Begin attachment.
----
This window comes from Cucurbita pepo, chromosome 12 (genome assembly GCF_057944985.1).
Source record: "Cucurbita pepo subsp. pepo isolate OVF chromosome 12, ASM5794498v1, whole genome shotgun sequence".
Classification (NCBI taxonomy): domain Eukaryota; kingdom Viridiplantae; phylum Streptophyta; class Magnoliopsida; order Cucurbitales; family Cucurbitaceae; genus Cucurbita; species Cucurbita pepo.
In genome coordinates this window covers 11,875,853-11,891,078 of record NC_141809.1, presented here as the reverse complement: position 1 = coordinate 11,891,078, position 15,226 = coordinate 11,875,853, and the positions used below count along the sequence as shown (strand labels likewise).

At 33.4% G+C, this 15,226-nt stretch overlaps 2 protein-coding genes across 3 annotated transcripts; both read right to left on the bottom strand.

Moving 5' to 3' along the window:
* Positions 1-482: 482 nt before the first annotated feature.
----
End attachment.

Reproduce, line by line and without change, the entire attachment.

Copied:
This window comes from Cucurbita pepo, chromosome 12 (genome assembly GCF_057944985.1).
Source record: "Cucurbita pepo subsp. pepo isolate OVF chromosome 12, ASM5794498v1, whole genome shotgun sequence".
Classification (NCBI taxonomy): domain Eukaryota; kingdom Viridiplantae; phylum Streptophyta; class Magnoliopsida; order Cucurbitales; family Cucurbitaceae; genus Cucurbita; species Cucurbita pepo.
In genome coordinates this window covers 11,875,853-11,891,078 of record NC_141809.1, presented here as the reverse complement: position 1 = coordinate 11,891,078, position 15,226 = coordinate 11,875,853, and the positions used below count along the sequence as shown (strand labels likewise).

At 33.4% G+C, this 15,226-nt stretch overlaps 2 protein-coding genes across 3 annotated transcripts; both read right to left on the bottom strand.

Moving 5' to 3' along the window:
* Positions 1-482: 482 nt before the first annotated feature.